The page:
• Once a loan has been fully repaid, the group are encouraged to keep in contact and to share their experience and the things they have learned with prospective applicants.

The organisation didn’t take long to be able to support itself through the low level of interest accumulated, and has subsequently branched off to support and rehabilitate former child soldiers, provide community based education regarding HIV/AIDS and support groups for sexual and gender based violence. It has incorporated the culture of the area and furthered the empowerment of women by arranging tribal dance and drama performances with an educational focus to school groups, whilst providing further opportunities to strengthen businesses and investment opportunities amongst the poor communities who have suffered so much in the past few decades. If this blueprint were more universally applied at a grassroots level, the development possibilities could be endless.


5 thoughts on “A Model For Micro Finance

  1. Could this idea work in the West? Because the dominant theme from the Left is that we should restrict “damaging” debt being sold to the poor, to which I always answer “microfinance . .. “

    1. The thing that really made this work was the emphasis on community and the neighbour.

      Personally I’d find it hard to envisage the idea working in the west. In Uganda particularly, the bonds that neighbours seemed to share are far greater than anywhere I’ve witnessed in the western world. I’ve lived in the same house for nearly 10 years now and I’d walk past my next door neighbours in the street without even realising. In my experience, the sense of community always seems to be lacking.

      The reason that the success rates were so high in this MFI was due to the applicants inability to flee. The camaraderie amongst the community created a shared level of dependence that was a stronger tie than any legal contract could be in a recent conflict zone where legal enforcement mechanisms were incredibly weak.

  2. So you’re advocating a model which is not too far from the model developed by Grameen Bank in Bangladesh in the 1970s, and well proven as effective both in terms of inter-lender support/motivation and low default rates (both related).

    It’s now used worldwide, including in the US (it used to be called Working Capital there but I think time has moved on) and through variations such as this http://en.wikipedia.org/wiki/Lending_Club

    So in general we know it works at least to some scale (the upscaling to take business to a next level remains a challenge).

    I’m then not really sure what point you’re trying to make. Are you simply saying that this is the model the big donors should be advocating/tying into national agreements, or something else?

    1. I suppose if I felt like I needed to make a post like this then I’m addressing a problem that is still relevant. I don’t think I’ve made any implications that this is a unique and new idea. The problem is how the idea has been interpreted by MFIs acting in poverty stricken areas. As I highlighted in the post, the ideal is rarely the reality. You can look at development models, but how it is applied, and how it has been interpreted and has subsequently evolved in the real world is a different issue.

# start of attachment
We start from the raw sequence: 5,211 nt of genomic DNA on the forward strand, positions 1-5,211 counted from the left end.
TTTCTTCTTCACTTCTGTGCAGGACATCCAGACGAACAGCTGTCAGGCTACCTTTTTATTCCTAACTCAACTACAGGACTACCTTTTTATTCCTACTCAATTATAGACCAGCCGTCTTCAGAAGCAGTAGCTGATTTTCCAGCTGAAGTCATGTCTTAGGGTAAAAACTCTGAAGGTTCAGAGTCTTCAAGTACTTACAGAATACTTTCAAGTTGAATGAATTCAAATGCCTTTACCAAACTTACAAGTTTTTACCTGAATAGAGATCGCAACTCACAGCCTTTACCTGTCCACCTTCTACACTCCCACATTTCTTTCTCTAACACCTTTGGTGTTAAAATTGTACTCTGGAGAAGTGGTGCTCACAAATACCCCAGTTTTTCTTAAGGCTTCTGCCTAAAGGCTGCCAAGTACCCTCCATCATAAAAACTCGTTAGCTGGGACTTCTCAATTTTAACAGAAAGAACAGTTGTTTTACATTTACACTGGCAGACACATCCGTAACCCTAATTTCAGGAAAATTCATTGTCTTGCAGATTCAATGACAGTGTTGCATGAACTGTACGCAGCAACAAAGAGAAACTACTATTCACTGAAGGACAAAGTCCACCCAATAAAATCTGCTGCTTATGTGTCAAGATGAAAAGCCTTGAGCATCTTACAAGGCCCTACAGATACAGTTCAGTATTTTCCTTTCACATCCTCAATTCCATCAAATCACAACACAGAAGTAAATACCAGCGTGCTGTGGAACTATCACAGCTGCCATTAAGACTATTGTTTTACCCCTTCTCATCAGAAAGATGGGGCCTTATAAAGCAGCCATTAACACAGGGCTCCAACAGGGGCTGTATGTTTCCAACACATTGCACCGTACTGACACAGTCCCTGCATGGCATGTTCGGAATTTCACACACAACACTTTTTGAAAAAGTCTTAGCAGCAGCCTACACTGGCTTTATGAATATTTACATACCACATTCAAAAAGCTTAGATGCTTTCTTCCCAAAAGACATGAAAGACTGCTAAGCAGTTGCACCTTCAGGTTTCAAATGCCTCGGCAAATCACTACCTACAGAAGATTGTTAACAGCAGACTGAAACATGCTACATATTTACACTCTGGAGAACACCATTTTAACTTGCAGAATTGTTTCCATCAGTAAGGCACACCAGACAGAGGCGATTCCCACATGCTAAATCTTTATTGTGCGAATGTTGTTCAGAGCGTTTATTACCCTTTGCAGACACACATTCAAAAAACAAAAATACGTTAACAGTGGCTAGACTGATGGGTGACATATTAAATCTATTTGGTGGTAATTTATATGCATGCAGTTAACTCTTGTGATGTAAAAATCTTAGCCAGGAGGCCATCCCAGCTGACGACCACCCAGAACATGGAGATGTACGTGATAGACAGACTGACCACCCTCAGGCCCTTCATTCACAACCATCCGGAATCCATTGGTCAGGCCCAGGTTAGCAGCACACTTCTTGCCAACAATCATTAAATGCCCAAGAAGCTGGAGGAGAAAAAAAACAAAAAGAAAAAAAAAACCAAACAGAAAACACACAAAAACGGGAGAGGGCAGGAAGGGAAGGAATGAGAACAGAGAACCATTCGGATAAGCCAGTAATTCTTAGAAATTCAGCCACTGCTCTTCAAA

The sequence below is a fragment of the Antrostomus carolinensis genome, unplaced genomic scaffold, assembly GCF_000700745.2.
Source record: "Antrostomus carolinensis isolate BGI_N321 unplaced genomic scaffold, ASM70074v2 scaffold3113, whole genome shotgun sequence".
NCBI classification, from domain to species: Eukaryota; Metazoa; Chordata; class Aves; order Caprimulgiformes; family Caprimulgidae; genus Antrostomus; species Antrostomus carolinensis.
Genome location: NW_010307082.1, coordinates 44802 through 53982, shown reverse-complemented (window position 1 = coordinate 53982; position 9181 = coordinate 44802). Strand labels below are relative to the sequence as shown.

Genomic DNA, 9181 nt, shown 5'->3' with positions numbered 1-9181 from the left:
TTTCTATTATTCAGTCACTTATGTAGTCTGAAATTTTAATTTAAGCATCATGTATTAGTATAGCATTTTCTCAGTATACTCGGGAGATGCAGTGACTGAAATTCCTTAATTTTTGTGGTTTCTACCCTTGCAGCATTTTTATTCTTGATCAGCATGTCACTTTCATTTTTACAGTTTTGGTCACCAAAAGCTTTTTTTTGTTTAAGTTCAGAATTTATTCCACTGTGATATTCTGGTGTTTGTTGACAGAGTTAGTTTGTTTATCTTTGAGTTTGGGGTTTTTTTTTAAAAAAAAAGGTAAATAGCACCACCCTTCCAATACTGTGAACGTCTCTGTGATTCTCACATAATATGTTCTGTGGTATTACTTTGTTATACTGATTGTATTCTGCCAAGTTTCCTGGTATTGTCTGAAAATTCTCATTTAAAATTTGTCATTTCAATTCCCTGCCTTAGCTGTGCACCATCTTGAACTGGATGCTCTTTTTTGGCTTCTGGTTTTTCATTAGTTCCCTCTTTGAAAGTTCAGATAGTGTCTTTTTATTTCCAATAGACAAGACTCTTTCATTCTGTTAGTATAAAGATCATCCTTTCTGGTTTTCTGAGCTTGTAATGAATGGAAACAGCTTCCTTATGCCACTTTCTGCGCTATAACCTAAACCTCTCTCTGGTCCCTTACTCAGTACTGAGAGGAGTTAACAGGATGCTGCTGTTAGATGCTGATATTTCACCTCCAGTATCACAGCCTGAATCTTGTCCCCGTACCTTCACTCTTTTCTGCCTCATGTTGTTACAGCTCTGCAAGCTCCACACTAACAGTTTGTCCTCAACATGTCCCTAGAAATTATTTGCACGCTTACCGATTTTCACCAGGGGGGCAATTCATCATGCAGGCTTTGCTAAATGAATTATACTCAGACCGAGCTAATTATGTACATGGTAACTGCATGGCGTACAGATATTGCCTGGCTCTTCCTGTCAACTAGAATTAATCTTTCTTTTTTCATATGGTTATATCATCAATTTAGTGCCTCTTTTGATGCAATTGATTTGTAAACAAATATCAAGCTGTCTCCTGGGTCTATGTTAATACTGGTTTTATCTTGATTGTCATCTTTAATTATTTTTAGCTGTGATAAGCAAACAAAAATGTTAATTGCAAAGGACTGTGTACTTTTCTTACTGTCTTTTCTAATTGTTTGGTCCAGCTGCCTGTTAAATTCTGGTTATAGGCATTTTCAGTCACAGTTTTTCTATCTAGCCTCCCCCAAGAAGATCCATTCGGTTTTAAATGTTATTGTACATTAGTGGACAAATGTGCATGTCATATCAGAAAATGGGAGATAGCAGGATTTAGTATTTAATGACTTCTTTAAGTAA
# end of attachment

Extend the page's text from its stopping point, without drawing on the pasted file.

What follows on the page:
Having discussed micro-financing with a range of different people, I’ve generally been met with two responses: Those who the concept is new to and see it as a great idea, or those who have come across it in some way and are sceptical having seen the damage it can cause to such a vulnerable population. One of the aims of my post was to tie the two together. I’ve also yet to come across an MFI that has such an emphasis on community development. Economics is certainly not my area of expertise, but the empowerment of deprived peoples and communities certainly is something I care a great deal about. An area which I think the model demonstrated by this organisation really addresses. Having experienced the effects it can have on a community, and even in forging new, extended communities, I fail to see how if properly applied, it cannot be of benefit to a lot of developing areas.

      I guess big donors should be advocating this model. As someone who aspires to a development based career it’s hypocritical of me to say so, but to encourage grass-roots organisations to be self-sustaining should be a primary policy for the big organisations. However, I addressed the problems with corruption in local NGOs in my post so I can understand the cynicism that larger donors hold.

      If nothing else, the post was to indicate that despite the problems that this concept faces, there are bright lights that shine through and genuinely do offer real opportunities to those who are so frequently deprived of them.